Every junior year political science major has probably heard the classic “levels of analysis” lecture in their international relations courses. I’ve probably heard it six or seven times as a recent graduate. But only after a few weeks of post-grad retrospect have I realized the applicability of this political science tool to the emerging world of e-commerce and “social business” systems.
The “levels” framework was designed to guide the research of political phenomena into digestible, organized sectors of study: individual political actors, institutions within a given nation, a nation’s general dynamics, regional environments, and most generally, the international system at large.
The intent of the structure was to create spaces where researchers, regardless of theoretical perspective, could explore ideas on the same wavelength and avoid asynchronous debate. Compiling research within and across these levels allows for scalability in meta-data research.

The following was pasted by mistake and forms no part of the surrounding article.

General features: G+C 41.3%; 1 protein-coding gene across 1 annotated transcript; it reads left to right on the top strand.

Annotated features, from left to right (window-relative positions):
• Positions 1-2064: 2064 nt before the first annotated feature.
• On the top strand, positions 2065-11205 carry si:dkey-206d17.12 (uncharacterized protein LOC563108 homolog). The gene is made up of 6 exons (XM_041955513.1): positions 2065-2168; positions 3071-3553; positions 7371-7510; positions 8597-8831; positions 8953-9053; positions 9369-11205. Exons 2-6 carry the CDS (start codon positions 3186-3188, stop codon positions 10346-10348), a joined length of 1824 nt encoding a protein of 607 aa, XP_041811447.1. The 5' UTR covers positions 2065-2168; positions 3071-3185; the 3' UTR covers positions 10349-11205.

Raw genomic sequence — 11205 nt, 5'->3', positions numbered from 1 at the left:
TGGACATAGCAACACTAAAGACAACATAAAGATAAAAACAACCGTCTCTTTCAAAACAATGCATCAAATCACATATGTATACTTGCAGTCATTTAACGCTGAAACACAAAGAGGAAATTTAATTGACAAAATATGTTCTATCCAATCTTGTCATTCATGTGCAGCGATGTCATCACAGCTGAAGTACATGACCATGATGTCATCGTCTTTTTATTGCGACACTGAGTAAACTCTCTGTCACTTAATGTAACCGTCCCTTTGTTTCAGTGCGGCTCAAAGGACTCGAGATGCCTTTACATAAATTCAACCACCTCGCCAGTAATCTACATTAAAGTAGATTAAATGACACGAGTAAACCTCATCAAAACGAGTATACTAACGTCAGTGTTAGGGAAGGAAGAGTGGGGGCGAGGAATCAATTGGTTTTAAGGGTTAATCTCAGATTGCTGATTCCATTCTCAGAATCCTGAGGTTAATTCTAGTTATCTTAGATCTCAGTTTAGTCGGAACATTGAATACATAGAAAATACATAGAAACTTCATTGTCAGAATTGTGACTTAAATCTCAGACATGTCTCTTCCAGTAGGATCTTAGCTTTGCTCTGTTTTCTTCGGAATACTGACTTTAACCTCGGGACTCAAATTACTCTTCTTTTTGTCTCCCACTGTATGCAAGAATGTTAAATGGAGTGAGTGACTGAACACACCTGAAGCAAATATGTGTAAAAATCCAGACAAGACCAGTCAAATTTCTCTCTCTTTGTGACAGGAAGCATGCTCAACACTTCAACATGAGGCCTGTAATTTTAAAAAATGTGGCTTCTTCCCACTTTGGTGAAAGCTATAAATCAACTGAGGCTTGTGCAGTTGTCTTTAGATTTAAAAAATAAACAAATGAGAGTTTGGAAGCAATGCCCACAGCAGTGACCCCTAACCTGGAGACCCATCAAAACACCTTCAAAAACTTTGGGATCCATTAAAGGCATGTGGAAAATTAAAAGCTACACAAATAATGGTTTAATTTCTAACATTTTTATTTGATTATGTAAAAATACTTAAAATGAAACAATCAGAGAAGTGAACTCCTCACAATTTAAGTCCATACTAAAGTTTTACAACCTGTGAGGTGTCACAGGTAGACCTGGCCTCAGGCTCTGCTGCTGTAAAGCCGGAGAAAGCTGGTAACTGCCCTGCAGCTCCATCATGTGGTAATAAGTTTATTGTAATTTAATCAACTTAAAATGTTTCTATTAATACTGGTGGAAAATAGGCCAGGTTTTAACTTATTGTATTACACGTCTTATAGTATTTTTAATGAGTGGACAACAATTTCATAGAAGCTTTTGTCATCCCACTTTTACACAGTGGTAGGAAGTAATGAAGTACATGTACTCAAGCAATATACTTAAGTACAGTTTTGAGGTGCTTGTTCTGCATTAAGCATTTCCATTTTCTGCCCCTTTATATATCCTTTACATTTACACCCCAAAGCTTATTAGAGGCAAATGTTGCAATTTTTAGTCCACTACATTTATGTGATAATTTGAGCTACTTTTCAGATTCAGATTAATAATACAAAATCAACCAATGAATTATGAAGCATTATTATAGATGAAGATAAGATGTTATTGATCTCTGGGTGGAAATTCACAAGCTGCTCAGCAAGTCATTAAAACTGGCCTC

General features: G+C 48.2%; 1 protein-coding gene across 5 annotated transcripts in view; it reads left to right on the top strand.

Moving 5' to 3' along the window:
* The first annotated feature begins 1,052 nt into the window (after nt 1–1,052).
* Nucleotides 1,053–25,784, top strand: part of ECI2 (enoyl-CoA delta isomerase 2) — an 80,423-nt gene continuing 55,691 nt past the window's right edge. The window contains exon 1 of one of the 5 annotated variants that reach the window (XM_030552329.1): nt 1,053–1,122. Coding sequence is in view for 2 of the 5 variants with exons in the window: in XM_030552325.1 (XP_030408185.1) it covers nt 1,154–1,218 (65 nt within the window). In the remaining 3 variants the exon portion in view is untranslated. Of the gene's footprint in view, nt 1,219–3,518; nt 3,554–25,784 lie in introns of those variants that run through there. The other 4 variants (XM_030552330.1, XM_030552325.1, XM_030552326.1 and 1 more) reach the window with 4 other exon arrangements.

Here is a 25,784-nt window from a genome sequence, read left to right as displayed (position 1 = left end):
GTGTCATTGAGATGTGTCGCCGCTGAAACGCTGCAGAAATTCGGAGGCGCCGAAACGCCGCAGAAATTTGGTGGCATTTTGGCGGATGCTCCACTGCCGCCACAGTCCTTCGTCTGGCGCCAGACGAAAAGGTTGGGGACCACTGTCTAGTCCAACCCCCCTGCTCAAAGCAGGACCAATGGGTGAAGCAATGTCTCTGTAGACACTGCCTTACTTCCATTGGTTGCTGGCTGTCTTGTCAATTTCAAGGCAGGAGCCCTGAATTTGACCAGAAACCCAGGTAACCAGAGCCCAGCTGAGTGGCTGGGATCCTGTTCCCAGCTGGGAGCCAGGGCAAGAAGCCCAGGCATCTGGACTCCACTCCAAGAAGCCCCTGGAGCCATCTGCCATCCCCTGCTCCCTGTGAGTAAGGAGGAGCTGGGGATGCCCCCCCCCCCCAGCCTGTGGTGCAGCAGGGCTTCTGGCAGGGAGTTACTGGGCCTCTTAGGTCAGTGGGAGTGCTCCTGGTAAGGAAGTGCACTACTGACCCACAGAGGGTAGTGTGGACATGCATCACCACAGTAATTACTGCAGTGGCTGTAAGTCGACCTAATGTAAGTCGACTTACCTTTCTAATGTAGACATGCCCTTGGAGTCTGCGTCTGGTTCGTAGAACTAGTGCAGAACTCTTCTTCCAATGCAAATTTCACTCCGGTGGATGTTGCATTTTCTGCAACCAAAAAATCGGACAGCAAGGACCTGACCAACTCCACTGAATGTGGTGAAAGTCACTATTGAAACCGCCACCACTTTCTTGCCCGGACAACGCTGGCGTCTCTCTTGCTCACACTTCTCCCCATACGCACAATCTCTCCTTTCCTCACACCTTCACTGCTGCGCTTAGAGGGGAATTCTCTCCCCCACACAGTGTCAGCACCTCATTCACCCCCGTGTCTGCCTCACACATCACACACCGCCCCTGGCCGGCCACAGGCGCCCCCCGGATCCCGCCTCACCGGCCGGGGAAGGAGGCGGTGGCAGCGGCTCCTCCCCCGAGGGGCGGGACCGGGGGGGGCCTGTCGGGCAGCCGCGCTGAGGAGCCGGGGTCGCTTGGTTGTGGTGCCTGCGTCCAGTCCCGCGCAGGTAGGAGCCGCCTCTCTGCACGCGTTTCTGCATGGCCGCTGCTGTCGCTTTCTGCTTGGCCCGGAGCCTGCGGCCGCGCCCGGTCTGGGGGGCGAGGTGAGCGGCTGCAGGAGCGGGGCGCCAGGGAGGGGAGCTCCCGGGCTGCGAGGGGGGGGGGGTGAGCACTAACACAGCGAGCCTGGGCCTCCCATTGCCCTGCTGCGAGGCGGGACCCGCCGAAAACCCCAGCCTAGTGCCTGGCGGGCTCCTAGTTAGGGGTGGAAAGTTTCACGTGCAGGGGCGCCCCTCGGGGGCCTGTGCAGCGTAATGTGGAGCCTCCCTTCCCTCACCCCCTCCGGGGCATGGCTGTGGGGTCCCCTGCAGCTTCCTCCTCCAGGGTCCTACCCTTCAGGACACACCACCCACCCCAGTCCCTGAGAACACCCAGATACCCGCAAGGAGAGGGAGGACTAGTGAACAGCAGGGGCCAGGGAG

Applying this framework to digital and social business could help conceptualize the increasingly systems-based study of economic behavior in dynamic environments like e-commerce. The application of “levels of analysis” to the world of digitalized social business might look something like this:
The approach allows us to map studies and insights within the broader system. Mapping each analysis in respect to its place in the “big picture” allows us to understand the insight and its relevance to the organizational environment.